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If you have any questions about how to care for your knitted garments or other items after reading the instructions, please feel free to email me in the contact form below.

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If you bought socks:

All my socks are made with superwash merino wool, sometimes with some other fibers,

usually nylon for strength.  This is wool that has been specially treated to allow it to be put

in the washing machine without shrinking or felting.  It also is supposed to be able to go

through a dryer cycle without a problem, but I wouldn't recommend it.  What I do for my

own socks is put them in one of those mesh laundry bags that are sold for lingerie, and just

wash them with a regular load in cold water.  (I wash all my clothes in cold water.) This way they are easy to find after the wash cycle is done so you don't accidently put them in the dryer.  I then hang them on an oversized coat hanger to air dry. The first pair I ever knitted in 2007 is still going strong with this method of washing and drying. 

If you bought a shawl:

Taking care of and washing a shawl can be a bit complicated as they usualy include lace sections, and washing lace in a washing machine is not a good thing to do, even in a mesh laundry bag.  I highly recommend hand washing with a cleaning solution especially made for hand knits.  Soak is the name of the brand I use, it is not as harsh as Woolite can sometimes be, and requires less rinsing.  It is available from different online stores, but I get mine from either The Loopy Ewe or Knit Picks.  You can click on the names and link to their websites. 



Basically you will fill a sink or a plastic tub (recommended for portability) with a cap full of Soak and luke-warm water, put your shawl in making sure it is completely covered, and let soak for about 15-30 minutes, depending on how dirty it has gotten.  Then pour the water out and do a quick rinse.  DO NOT WRING OR TWIST THE GARMENT IN ANY WAY.  Wet lace looks like a hot mess, and wringing it will make it a real mess and possibly damage the yarn.  Squeezing is recomended and rolling it in a nice thirsty towel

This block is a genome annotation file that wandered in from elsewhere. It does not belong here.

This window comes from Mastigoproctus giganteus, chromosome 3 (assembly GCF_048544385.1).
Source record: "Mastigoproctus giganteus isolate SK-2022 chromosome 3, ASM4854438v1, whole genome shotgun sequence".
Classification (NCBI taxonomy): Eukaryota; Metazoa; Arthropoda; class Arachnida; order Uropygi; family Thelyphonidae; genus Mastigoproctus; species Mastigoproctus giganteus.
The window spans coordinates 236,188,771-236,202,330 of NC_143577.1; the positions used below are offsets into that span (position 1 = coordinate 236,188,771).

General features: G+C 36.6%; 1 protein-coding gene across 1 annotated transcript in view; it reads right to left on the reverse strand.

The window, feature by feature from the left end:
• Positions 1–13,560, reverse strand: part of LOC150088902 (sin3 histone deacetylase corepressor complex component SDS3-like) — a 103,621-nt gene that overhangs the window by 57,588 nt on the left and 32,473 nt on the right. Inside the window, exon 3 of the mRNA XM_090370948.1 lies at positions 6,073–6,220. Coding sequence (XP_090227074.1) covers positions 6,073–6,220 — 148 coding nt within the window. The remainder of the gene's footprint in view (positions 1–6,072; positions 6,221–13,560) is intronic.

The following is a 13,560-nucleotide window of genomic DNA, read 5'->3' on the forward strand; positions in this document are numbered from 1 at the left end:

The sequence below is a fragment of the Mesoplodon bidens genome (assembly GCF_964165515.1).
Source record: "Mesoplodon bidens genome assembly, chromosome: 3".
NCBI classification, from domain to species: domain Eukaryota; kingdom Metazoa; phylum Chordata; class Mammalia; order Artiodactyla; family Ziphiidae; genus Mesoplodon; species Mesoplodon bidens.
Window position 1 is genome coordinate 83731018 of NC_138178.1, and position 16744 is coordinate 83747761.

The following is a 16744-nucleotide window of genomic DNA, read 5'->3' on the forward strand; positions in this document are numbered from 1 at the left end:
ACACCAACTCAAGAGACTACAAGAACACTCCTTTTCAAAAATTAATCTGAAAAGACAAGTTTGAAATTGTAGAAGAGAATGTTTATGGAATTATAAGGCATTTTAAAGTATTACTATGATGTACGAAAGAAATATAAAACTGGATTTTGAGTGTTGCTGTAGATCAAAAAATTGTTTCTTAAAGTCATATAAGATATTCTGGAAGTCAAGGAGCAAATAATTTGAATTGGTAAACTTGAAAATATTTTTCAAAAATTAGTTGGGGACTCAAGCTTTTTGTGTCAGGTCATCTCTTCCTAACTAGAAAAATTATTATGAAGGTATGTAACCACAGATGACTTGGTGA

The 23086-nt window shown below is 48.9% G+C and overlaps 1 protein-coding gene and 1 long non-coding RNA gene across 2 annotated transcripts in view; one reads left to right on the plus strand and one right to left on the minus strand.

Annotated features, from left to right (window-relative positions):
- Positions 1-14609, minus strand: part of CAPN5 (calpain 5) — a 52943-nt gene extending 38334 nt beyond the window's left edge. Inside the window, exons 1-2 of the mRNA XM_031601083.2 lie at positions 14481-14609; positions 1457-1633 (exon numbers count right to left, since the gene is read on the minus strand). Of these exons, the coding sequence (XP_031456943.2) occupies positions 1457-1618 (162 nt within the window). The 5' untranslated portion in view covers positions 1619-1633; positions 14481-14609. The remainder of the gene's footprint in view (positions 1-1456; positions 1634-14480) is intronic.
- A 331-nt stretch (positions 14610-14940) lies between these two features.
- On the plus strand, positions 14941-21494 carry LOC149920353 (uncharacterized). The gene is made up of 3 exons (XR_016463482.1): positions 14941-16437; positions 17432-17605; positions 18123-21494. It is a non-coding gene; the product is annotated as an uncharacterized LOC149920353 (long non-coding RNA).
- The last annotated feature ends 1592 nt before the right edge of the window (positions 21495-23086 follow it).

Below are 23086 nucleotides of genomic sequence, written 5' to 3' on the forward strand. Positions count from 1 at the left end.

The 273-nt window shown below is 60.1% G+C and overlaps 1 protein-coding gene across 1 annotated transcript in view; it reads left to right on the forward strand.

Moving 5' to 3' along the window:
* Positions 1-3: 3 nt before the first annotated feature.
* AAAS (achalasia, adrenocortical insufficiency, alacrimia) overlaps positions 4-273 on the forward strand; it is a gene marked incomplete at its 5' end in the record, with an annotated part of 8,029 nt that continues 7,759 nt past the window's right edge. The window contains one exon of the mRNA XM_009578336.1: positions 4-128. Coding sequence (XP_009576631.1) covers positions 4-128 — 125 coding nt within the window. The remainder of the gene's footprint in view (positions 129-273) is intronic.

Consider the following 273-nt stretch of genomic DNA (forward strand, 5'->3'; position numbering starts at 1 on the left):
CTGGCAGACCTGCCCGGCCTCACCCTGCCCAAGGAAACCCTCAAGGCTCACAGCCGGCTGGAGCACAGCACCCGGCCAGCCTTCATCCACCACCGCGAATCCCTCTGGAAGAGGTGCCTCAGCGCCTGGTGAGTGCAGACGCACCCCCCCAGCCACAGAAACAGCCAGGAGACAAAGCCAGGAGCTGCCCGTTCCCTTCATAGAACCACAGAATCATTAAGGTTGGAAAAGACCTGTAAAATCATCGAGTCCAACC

and squeezing gently will work very well.  The shawl then needs to be pinned out and blocked.  This will involved a lot of fiddly work because each point of the pattern must be gently but firmly stretched out, the top of the shawl lined up straight across so that it hangs correctly, etc., and may take a couple of days to dry, depending on yarn content.  If you have never blocked a hand knit garment before, and really don't feel up to it, I offer a blocking service.  Email me in the form above and we can discuss pricing.  (Size, pattern, etc. will figure into this, but I promise I'm reasonable!)

If you bought fingerless mitts, a hat, or a headband:

All my fingerless mitts, hats, and headbands are made

with acrylic yarn, mostly good ole reliable Red Heart, so

they are perfectly safe in both the washer and the dryer. 

Since these are the type of garments that would get the

dirtiest, I made them with a yarn that can take the wear

and tear of repeated washings. 

If you bought dishcloths/facecloths:

All my dishcloths/facecloths are made with 100% cotton, so they can be thrown in the washer

and dryer with no problems.  They will also get softer with repeated washings, which is nice

if you're using it for a facecloth. 

If you bought rulers or coaster/paperweights:

The rulers are all plastic so there shouldn't be much to cleaning them -

just wipe with a soft cloth.  The only danger is if something gets inside

the ruler to wet the embroidery floss.  The back wil come off and is not

completely sealed so be careful where you place your ruler to avoid this. 

The coaster/paperweights are plastic so, again, the soft cloth will do it. 

The back is glued on all the way around the cork circle, so there should

be no chance of any liquids getting inside. 

If you bought a baby jacket:

I make my baby jackets from different materials - sock yarn, acrylic and cotton.  If it's made from

sock yarn, follow the directions for cleaning socks above.  If it's made from acrylic or cotton, you

can pretty much throw it in the washer and dryer and no problems.  You might want to take it from

the dryer while it is still damp and tug it into shape a bit and let it finish by air drying, but this is not

completely necessary. 

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